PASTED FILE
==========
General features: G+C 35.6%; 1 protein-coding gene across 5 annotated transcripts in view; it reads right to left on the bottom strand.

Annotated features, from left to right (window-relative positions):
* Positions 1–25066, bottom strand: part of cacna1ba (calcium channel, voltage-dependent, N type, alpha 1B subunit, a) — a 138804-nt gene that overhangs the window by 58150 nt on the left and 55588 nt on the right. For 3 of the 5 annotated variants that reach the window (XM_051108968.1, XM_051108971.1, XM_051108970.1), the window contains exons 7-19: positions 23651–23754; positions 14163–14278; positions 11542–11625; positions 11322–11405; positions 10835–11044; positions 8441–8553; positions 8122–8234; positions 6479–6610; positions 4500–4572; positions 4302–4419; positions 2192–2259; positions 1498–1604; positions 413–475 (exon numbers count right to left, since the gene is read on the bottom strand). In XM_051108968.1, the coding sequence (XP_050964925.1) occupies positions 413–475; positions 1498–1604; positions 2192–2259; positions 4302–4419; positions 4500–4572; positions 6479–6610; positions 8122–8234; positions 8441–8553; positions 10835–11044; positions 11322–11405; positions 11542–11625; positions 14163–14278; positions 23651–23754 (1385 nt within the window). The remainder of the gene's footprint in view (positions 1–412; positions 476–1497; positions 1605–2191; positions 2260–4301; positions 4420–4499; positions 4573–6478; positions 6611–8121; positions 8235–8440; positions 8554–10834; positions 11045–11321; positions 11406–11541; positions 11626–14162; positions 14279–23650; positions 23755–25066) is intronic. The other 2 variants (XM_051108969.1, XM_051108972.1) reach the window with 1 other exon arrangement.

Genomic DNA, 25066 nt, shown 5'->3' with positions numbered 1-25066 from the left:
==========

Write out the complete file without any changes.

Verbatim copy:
General features: G+C 35.6%; 1 protein-coding gene across 5 annotated transcripts in view; it reads right to left on the bottom strand.

Annotated features, from left to right (window-relative positions):
* Positions 1–25066, bottom strand: part of cacna1ba (calcium channel, voltage-dependent, N type, alpha 1B subunit, a) — a 138804-nt gene that overhangs the window by 58150 nt on the left and 55588 nt on the right. For 3 of the 5 annotated variants that reach the window (XM_051108968.1, XM_051108971.1, XM_051108970.1), the window contains exons 7-19: positions 23651–23754; positions 14163–14278; positions 11542–11625; positions 11322–11405; positions 10835–11044; positions 8441–8553; positions 8122–8234; positions 6479–6610; positions 4500–4572; positions 4302–4419; positions 2192–2259; positions 1498–1604; positions 413–475 (exon numbers count right to left, since the gene is read on the bottom strand). In XM_051108968.1, the coding sequence (XP_050964925.1) occupies positions 413–475; positions 1498–1604; positions 2192–2259; positions 4302–4419; positions 4500–4572; positions 6479–6610; positions 8122–8234; positions 8441–8553; positions 10835–11044; positions 11322–11405; positions 11542–11625; positions 14163–14278; positions 23651–23754 (1385 nt within the window). The remainder of the gene's footprint in view (positions 1–412; positions 476–1497; positions 1605–2191; positions 2260–4301; positions 4420–4499; positions 4573–6478; positions 6611–8121; positions 8235–8440; positions 8554–10834; positions 11045–11321; positions 11406–11541; positions 11626–14162; positions 14279–23650; positions 23755–25066) is intronic. The other 2 variants (XM_051108969.1, XM_051108972.1) reach the window with 1 other exon arrangement.

Genomic DNA, 25066 nt, shown 5'->3' with positions numbered 1-25066 from the left: